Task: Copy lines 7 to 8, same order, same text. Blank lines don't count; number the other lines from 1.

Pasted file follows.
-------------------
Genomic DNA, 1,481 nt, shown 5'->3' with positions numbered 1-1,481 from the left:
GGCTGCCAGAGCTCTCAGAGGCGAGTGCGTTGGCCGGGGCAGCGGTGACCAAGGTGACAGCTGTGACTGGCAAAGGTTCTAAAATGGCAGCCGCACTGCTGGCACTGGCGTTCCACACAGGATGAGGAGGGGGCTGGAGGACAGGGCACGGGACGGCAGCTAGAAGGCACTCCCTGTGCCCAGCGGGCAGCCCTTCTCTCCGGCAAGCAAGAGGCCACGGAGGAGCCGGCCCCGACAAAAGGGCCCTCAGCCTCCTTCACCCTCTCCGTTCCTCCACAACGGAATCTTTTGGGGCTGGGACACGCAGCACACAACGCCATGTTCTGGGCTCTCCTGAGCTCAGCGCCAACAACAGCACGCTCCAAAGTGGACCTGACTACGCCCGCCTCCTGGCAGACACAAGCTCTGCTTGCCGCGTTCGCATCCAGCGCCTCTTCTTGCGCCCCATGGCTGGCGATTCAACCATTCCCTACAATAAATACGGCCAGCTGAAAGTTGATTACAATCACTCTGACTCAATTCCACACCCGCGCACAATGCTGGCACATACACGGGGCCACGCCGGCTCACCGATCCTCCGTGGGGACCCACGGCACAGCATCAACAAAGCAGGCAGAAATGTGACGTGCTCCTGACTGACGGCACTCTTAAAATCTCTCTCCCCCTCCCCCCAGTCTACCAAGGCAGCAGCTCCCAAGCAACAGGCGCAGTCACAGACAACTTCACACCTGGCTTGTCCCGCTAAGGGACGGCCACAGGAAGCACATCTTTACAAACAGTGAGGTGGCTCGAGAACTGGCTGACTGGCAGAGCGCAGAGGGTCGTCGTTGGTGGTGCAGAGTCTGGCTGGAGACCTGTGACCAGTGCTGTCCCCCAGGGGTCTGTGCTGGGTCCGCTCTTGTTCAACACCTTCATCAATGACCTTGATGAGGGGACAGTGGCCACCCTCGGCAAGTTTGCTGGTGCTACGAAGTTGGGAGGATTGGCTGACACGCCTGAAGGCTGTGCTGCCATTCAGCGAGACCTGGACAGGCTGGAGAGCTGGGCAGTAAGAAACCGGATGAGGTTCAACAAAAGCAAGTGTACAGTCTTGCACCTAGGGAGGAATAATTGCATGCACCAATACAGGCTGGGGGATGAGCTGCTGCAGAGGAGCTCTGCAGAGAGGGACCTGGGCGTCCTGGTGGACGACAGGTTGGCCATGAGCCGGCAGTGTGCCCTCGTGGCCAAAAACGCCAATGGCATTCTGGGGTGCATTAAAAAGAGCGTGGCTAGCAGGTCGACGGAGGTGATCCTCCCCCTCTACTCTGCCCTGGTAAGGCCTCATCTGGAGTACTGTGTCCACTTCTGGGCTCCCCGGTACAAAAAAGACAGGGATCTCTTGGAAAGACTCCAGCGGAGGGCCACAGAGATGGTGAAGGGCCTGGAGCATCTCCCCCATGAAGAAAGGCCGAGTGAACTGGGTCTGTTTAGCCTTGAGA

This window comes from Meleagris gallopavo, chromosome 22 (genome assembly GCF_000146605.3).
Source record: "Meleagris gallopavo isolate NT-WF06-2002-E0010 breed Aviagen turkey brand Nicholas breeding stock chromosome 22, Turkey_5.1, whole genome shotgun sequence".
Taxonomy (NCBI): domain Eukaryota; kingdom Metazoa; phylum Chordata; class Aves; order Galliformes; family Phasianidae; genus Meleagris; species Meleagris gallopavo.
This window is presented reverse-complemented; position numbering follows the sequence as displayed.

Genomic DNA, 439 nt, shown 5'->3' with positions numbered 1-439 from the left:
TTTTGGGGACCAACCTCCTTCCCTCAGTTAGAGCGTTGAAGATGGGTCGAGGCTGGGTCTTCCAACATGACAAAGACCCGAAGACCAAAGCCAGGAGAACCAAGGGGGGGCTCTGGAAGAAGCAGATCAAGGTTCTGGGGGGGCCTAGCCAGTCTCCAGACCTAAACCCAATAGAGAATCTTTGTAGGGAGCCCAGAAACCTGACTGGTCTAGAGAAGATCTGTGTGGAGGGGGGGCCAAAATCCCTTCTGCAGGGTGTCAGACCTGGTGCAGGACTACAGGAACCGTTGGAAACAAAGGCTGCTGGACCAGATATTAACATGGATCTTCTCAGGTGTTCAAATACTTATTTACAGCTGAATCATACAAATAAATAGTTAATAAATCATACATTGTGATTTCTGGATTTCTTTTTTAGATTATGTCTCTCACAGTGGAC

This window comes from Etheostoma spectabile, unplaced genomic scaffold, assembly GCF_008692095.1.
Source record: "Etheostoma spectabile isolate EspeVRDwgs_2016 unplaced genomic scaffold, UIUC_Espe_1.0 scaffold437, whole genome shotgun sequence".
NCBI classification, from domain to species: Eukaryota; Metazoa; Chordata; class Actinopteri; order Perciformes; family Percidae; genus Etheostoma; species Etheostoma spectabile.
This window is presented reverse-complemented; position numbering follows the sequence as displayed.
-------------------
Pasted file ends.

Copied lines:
Genomic DNA, 439 nt, shown 5'->3' with positions numbered 1-439 from the left:
TTTTGGGGACCAACCTCCTTCCCTCAGTTAGAGCGTTGAAGATGGGTCGAGGCTGGGTCTTCCAACATGACAAAGACCCGAAGACCAAAGCCAGGAGAACCAAGGGGGGGCTCTGGAAGAAGCAGATCAAGGTTCTGGGGGGGCCTAGCCAGTCTCCAGACCTAAACCCAATAGAGAATCTTTGTAGGGAGCCCAGAAACCTGACTGGTCTAGAGAAGATCTGTGTGGAGGGGGGGCCAAAATCCCTTCTGCAGGGTGTCAGACCTGGTGCAGGACTACAGGAACCGTTGGAAACAAAGGCTGCTGGACCAGATATTAACATGGATCTTCTCAGGTGTTCAAATACTTATTTACAGCTGAATCATACAAATAAATAGTTAATAAATCATACATTGTGATTTCTGGATTTCTTTTTTAGATTATGTCTCTCACAGTGGAC